What happens in an appeal hearing?

The hearing is conducted with as little formality and technicality as possible and the rules of evidence and practices of courts do not apply. Participants usually stand when the PRSB Member enters the room (no need to bow). Everyone is addressed as Mr or Ms.

The aim is to learn more about the candidates, including career experience, quality of service, capabilities and approaches to police work, in order to decide who is of superior efficiency. You will  be given you a fair opportunity to put forward your claims and demonstrate your capabilities for the position and rank.

The stages in the appeal hearing are set out below.


Stage 1: Introduction and questions for the Local Panel Representative )

The PRSB Member welcomes participants, make introductions and provides a brief outline of the process and order of questioning. The LPR may be asked about the location, nature, duties and needs of the position, and the selection process.

Stage 2: Preliminary issues (r.54, issues about the selection)


Preliminary issues may include argument about whether an appellant meets eligibility and other requirements, and if not, whether they should be permitted to appeal. In such a case, the PRSB Member will:

  • invite the appellant to argue why they should be allowed to appeal
  • ask the LPR to respond
  • as a preliminary question, determine whether the appellant will be allowed to appeal.

Parties will be asked if they wish to raise any issues about the regularity of the selection process.

If participating by teleconference, the LPR may seek to be excused after this stage.

Stage 3: Questions for appeal participants

About career and service history

You may be asked about your career to date, including positions and experience outside Victoria Police, qualifications, professional development and other achievements.

Present key claims for the position (5 to 8 minutes)

Each person is invited to present their key claims to being of superior efficiency or equal efficiency and greater seniority. Focus on how experience, knowledge, capabilities and other qualities help fulfil the needs of the position. To ensure fairness and manage the hearing schedule, time may be limited.

Answer Interview-Style Questions

Interview-style questions (usually between one and three) may be asked depending on the position and issues. If any appellant was not interviewed, there are likely to be at least two questions, to ensure the same kind of rigorous questioning as occurred during the panel interview.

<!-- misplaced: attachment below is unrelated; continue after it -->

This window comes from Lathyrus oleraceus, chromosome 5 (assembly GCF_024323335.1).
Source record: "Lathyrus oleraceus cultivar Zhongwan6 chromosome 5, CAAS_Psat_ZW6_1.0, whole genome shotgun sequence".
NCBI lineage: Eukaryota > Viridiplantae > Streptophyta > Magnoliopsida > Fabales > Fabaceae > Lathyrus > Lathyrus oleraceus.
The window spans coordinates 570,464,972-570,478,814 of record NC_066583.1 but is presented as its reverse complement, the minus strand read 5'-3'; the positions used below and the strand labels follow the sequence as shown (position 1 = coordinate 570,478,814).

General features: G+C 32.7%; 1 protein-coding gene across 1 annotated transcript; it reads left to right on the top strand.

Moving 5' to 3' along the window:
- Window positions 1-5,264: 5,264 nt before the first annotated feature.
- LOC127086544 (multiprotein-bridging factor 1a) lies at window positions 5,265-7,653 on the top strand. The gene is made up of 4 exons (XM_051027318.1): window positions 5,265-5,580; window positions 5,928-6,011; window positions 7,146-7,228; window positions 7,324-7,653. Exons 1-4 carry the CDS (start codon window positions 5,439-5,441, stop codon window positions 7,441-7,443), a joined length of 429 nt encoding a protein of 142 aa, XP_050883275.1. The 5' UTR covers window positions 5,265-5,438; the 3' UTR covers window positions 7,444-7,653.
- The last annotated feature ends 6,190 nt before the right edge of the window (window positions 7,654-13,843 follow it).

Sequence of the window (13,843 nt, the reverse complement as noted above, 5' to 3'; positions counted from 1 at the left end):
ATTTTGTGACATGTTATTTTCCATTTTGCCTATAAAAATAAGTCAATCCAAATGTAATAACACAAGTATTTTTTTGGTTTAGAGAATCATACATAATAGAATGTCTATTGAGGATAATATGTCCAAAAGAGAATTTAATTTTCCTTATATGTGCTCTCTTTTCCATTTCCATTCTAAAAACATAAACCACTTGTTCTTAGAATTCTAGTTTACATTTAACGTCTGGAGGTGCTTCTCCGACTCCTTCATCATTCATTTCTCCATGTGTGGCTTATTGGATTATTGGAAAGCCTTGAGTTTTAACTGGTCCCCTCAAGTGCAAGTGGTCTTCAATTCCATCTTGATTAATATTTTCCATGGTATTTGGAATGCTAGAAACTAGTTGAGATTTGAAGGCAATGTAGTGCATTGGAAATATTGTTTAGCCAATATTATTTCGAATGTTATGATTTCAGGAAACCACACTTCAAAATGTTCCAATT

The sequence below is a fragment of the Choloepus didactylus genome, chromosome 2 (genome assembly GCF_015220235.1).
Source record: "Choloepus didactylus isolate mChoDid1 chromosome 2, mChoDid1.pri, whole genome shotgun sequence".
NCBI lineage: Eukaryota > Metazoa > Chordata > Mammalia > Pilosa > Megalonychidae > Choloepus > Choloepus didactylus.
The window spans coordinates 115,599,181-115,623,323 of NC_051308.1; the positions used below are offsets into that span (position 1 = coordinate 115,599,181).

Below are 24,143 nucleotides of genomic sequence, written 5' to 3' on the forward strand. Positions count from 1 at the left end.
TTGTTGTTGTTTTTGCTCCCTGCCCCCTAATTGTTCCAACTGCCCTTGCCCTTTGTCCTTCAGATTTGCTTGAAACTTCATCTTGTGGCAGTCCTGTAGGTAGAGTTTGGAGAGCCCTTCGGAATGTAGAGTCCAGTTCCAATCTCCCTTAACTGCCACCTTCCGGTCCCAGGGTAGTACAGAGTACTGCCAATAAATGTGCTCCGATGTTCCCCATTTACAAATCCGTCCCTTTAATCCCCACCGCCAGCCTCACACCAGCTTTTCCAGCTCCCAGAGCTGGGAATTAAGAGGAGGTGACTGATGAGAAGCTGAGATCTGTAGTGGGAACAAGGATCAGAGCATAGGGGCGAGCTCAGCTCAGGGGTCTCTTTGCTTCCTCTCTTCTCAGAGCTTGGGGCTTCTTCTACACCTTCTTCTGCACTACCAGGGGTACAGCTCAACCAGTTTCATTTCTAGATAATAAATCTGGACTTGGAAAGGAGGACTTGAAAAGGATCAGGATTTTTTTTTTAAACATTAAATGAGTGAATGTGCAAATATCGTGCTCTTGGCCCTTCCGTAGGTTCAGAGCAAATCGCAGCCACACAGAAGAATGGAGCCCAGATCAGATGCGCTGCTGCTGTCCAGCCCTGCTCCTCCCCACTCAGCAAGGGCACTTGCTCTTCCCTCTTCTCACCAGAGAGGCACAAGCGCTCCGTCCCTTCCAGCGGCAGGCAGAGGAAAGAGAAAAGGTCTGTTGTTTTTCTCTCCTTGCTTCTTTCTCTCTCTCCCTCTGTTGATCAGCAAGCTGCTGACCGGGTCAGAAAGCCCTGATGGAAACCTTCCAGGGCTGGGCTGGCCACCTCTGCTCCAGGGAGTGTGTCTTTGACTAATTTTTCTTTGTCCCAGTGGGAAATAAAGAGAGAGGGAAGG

Questions will focus on the same key selection criteria but will be different for each candidate. Care is taken to make the questions of equal complexity.

Stage 4: Final issues

If the selection file raises probity, performance or conduct issues, these will be dealt with at the final stage. The hearing room will usually be closed and the issue raised only with the relevant party and the LPR.

There will be an opportunity for parties to raise any final issues in response, but no ‘closing statements.’

Kinds of Questions

Questions will be similar to but not the same as those asked by the Panel. The complexity and topics will relate to the duties and be aligned with the capabilities expected for the rank. The questions may be in one or more of the following styles.


Behavioural (using the STAR method)

Situation or Task

Give a specific example of a situation encountered or a task you performed that demonstrates the desired behaviour in the KSC.

  • Tell me about a time when you were required to…
  • Tell me about a situation where you were faced with…

Action taken

What action did you take to accomplish the task or deal with the situation?

  • How did you go about…?
  • Why did you chose this action (to explore your decision-making process)?

Result of action

Explore the outcome: What was the result?

  • What difference did the action make?
  • What if anything would you do differently in the future?

Scenario (hypothetical)

You might be asked what you would do in a hypothetical scenario, to test your understanding of protocols or technical knowledge, or to test your thinking in areas where it might be inappropriate to give a real-life example, such as welfare management or ethical issues. 

What would you do if a suspicious vehicle appeared to be engaged in surveillance of your police station?



This kind of questioning explores your motivation for seeking the position, tests whether you have accurate and realistic expectations and can help predict your level of enthusiasm and engagement.


  • What interests you most about this position?
  • What are your longer term career ambitions?
  • The position profile indicates the importance of the new sergeant re-building morale in this team. If you were successful, how would you go about that?

Organisational engagement

The PRSB Member may explore your knowledge of Victoria Police policies, strategies, and contemporary policing issues, your leadership style and approach to your learning and development (and for supervisors and team).


  • What is your understanding of what is expected of you as a sergeant under the Zero Harm policy?
  • Tell me about what is expected of you as a leader to make sure development opportunities are offered fairly and equally to high-potential members?
  • Tell me about a time when you sought to learn about best practices in policing methods and applied this learning to your work.